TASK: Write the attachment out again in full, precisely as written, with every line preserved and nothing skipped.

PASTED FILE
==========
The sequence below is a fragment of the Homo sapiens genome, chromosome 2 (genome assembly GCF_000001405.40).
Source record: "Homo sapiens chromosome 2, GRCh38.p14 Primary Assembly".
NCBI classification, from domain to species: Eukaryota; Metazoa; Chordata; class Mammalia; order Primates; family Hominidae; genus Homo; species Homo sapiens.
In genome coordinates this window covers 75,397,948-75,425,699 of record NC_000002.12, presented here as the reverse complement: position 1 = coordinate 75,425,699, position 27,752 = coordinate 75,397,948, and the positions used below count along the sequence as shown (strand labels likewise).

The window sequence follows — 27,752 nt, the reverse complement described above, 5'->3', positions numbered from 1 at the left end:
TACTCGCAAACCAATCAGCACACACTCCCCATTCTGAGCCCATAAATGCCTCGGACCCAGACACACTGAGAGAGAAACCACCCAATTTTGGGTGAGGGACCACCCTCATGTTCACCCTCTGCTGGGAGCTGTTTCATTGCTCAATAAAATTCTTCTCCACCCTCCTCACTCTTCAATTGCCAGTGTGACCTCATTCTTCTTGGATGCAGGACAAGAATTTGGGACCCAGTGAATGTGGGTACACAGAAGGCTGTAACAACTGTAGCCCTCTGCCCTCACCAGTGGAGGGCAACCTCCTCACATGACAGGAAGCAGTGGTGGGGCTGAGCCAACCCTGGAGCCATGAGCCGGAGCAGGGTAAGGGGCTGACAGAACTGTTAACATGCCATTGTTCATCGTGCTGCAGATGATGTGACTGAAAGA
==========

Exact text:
The sequence below is a fragment of the Homo sapiens genome, chromosome 2 (genome assembly GCF_000001405.40).
Source record: "Homo sapiens chromosome 2, GRCh38.p14 Primary Assembly".
NCBI classification, from domain to species: Eukaryota; Metazoa; Chordata; class Mammalia; order Primates; family Hominidae; genus Homo; species Homo sapiens.
In genome coordinates this window covers 75,397,948-75,425,699 of record NC_000002.12, presented here as the reverse complement: position 1 = coordinate 75,425,699, position 27,752 = coordinate 75,397,948, and the positions used below count along the sequence as shown (strand labels likewise).

The window sequence follows — 27,752 nt, the reverse complement described above, 5'->3', positions numbered from 1 at the left end:
TACTCGCAAACCAATCAGCACACACTCCCCATTCTGAGCCCATAAATGCCTCGGACCCAGACACACTGAGAGAGAAACCACCCAATTTTGGGTGAGGGACCACCCTCATGTTCACCCTCTGCTGGGAGCTGTTTCATTGCTCAATAAAATTCTTCTCCACCCTCCTCACTCTTCAATTGCCAGTGTGACCTCATTCTTCTTGGATGCAGGACAAGAATTTGGGACCCAGTGAATGTGGGTACACAGAAGGCTGTAACAACTGTAGCCCTCTGCCCTCACCAGTGGAGGGCAACCTCCTCACATGACAGGAAGCAGTGGTGGGGCTGAGCCAACCCTGGAGCCATGAGCCGGAGCAGGGTAAGGGGCTGACAGAACTGTTAACATGCCATTGTTCATCGTGCTGCAGATGATGTGACTGAAAGA